November 14-19 marks this year's celebration of UP Week, a recognition of the fine work university presses throughout the country are doing in the world of publishing. As a part of that recognition, IU Press is participating in the annual "blog tour" of university presses, shining a spotlight on our ongoing "Bicentennial Bookshelf" series of posts.
One of the four core goals of the IU press strategic plan is to promote a prosperous Indiana. When Herman B Wells founded the press, he wrote that 'while its interest will be wide, the Press is particularly concerned with the promotion of regional culture and literature in the Midwestern area." Nowhere does that goal come through more clearly than in this series.
In celebration of Indiana's 200th birthday, IU Press has dedicated some of our blog space to giving Indiana authors a chance to speak about their favorite Indiana books and authors. The results have been terrific, and we'll continue to follow the series until Indiana commemorates its 200th anniversary on December 11, 2016.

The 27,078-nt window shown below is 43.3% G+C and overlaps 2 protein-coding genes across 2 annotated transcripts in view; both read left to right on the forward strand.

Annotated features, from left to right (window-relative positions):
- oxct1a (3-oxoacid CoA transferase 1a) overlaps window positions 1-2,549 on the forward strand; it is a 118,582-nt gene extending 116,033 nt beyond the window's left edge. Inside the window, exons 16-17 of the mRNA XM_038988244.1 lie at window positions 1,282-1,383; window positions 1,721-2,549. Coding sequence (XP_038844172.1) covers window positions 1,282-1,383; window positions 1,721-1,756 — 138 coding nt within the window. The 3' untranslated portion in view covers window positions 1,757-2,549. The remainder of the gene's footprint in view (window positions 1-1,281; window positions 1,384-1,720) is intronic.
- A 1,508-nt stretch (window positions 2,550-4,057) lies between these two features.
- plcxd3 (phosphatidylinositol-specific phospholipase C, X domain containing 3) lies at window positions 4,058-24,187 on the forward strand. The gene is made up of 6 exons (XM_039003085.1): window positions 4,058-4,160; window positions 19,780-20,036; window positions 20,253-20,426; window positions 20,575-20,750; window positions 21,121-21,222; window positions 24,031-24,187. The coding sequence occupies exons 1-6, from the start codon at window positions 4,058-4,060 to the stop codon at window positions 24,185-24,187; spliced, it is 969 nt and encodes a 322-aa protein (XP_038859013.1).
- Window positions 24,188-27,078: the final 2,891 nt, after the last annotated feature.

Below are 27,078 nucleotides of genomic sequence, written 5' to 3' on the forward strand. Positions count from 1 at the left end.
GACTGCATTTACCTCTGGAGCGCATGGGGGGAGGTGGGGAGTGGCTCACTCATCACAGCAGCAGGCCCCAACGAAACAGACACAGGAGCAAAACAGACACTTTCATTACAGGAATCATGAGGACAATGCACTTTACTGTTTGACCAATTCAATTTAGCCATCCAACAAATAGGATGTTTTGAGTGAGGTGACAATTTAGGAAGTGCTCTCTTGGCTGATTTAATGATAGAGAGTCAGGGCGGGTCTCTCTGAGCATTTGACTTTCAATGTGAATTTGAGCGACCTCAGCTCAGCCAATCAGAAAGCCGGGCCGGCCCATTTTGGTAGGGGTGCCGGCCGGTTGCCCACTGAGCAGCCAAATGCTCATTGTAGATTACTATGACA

Author James Madison most recently contributed to the series, and probably sums up the goal of the project best with his description of one of his favorite Indiana-centric fiction titles: Edward Eggleston's Hoosier School-master:
Published in 1871, the book is so old-fashioned and yet so modern in getting the reader inside the one-room schools and the culture of early Indiana pioneers. And then there is Booth Tarkington, especially the Magnificent Ambersons. I learned a lot thinking about the arrogant George Amberson Minafer asserting that “automobiles are a useless nuisance...They had no business to be invented.” Tarkington reminds us that the world is always changing. This simple truth informs my understanding of the struggles Hoosiers have had through two centuries of change and tradition.
If reminding our readers that the world is always changing isn't the goal of any university press, I can't imagine what is.